Was he suspended? Did he fall on the depth chart? Did he simply miss the flight? The talented sophomore and former Gatorade Player of the Year from Georgia seemed the incumbent No. 2 tailback heading into preseason camp, squarely behind another second-year player, T.J. Yeldon. The two, it was thought, would continue the one-two punch at tailback to which Alabama fans had become accustomed.
But Drake was nowhere to be found in the Georgia Dome when the Tide beat the Hokies, 35-10, on Aug. 31. He wouldn't show up until two weeks later.
Nick Saban has enjoyed playing personnel matters close to the vest as a head coach, Drake's being no different. Saban, now in his seventh season leading Alabama, never announced why Drake wasn't on the depth chart when it was first released on Aug. 28. Drake, the team's third-leading rusher last season and arguably its most explosive back, wasn't wearing his No. 17 jersey in practices. Instead, he ran with the scout team, simulating opponents.
Saban, when asked, said matter-of-factly, "We had to get other guys ready to do things, and they actually did well enough." In other words, Drake was in the doghouse.
On a teleconference a week later, Saban said Drake was going to play against the then sixth-ranked Texas A&M Aggies. He was "ready to go," but he'd have to outplay those ahead of him.
Against the Aggies in College Station, Drake did exactly that. In fact, he wound up the team's second-leading rusher in what proved to be a dramatic 49-42 victory for Alabama. He rushed for 50 yards and a touchdown that day, providing a much-needed spark. And despite a poor performance a week later against Colorado State -- a game no one in crimson ran the ball especially well -- he has continued to be the clear No. 2 back behind Yeldon, racking up 349 yards and five touchdowns over the last four games.
The "why" of Drake's early season absence has gone by the wayside. All that seems to matter now is that he's back and Alabama is better off for it. The offense that has been known for showcasing two premier tailbacks at a time -- Eddie Lacy and Yeldon last year, Lacy and Trent Richardson the year before that, Richardson and Mark Ingram the year before that -- suddenly has the one-two punch it has been missing. Since Drake returned after Week 1, Alabama has ranked 19th in the country in rushing yards per game (231.0) and second in yards per rush (6.63).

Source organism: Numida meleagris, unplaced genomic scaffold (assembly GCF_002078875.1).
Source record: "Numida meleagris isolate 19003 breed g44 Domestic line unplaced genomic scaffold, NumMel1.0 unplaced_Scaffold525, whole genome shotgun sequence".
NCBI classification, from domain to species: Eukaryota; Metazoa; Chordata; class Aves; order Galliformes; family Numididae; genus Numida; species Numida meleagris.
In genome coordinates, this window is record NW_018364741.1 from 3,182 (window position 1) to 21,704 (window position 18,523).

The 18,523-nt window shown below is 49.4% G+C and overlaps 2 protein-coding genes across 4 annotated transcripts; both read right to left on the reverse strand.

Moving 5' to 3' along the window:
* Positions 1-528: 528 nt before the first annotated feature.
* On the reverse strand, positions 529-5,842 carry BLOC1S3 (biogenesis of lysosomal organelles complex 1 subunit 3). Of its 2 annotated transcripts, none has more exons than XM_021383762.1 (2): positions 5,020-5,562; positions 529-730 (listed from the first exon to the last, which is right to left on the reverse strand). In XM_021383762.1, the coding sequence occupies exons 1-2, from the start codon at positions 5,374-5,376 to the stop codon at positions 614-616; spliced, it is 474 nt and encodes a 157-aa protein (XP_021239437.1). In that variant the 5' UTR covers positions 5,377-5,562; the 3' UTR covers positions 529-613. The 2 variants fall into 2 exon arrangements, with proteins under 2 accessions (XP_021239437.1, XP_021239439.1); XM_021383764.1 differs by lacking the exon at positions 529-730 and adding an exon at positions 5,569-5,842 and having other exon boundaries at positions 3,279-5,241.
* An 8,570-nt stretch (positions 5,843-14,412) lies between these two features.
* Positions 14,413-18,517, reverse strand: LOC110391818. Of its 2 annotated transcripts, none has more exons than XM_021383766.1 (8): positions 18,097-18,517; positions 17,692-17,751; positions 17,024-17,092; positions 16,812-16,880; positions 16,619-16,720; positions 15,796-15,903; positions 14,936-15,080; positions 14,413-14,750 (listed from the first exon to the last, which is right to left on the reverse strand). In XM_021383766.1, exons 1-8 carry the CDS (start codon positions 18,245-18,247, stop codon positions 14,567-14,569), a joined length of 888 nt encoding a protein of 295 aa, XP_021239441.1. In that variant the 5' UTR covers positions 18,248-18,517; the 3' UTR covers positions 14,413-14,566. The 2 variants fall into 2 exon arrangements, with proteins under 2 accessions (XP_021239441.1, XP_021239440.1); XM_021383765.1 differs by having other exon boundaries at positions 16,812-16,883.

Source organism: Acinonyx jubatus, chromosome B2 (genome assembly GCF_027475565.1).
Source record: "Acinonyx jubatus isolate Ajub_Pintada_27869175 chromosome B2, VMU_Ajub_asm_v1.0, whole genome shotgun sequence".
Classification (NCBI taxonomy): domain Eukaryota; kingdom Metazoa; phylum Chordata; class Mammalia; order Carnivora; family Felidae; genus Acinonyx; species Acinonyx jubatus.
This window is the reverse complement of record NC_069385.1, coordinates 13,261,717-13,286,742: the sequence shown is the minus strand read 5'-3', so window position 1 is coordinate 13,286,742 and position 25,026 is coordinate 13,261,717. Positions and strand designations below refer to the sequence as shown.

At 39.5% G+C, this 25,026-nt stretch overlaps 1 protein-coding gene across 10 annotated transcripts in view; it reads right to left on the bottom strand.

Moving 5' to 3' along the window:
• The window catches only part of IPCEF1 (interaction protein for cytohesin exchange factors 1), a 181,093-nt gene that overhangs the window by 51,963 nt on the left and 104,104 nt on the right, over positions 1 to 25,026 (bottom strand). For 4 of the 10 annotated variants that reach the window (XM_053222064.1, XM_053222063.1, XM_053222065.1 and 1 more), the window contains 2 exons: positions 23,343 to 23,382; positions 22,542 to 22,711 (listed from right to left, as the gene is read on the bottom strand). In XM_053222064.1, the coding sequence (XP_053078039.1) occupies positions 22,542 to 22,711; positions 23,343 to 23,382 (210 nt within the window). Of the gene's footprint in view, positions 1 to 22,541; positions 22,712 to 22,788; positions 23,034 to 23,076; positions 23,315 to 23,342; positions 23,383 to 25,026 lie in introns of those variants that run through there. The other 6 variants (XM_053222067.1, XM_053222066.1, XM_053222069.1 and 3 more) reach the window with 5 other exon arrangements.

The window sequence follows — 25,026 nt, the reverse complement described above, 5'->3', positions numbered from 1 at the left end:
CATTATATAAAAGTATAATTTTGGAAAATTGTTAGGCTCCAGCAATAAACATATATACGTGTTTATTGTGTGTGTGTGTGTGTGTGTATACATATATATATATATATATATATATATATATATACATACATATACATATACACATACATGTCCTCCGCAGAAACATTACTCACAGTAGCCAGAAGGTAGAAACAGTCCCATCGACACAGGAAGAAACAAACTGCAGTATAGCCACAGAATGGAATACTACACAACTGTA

"They complement each other and both guys have a little different running style," Saban said. "I think it's a real change of pace that they both present to the defensive players. Both guys have been productive for us and both guys have done a good job."
"It’s a great combination with two different backs, two styles of runs," UA wideout Christion Jones said. "T.J. is a powerful and physical back. Drake is physical but quicker, faster on the perimeter."
Where Yeldon is the more between-the-tackles, traditional back, Drake is all speed all the time. He's a big play waiting to happen. He has moves and vision, but the thing he's most known for in his ability to find daylight and accelerate through it. He and Oregon quarterback Marcus Mariota are the only two players in the country to reach 17 rushes of 10-plus yards in fewer than 70 attempts. In fact, neither has carried the ball 50 times this season.
If Drake gets to the edge of the defense, there's no tracking him down. Last weekend against Arkansas he had two rushes of 20 or more yards. It was as if went from zero to 60 mph in the blink of an eye on his 46-yard touchdown run in the second quarter, bouncing off a teammate at the line of scrimmage before accelerating in a hurry. He cut outside, made one defender miss and took the sideline the rest of the way for the score.
Drake, who acknowledged after the game that acceleration is one of his biggest assets, said it helps to "start up, and start up quick." It was his first time speaking with the media in Tuscaloosa since joining Alabama last season. And despite the early season turmoil, he seemed pleased with his role on the team, saying he and Yeldon were good friends who enjoyed working with one another.
"We support each other when we go in and do well. We pick each other up when we do badly," he said. "Everybody loves the connection we have. We just go out there and do our best.
"We push each other a lot. We're both competitive."
Drake came to Alabama to show he was a complete tailback. What he said he had to learn most, though, was how to put bad plays behind him and focus on what's next. It seemed fitting in the context of his season, overcoming an early absence to become a major contributor.
It couldn't have been easy for a young player with star potential, but he has learned that there's more to the game than going fast. Sometimes you have to be told to wait.
"Being here they teach you about learning the details and handling yourself accordingly," Drake said. "I feel like at the end of the day I've improved on the mental aspect of my game."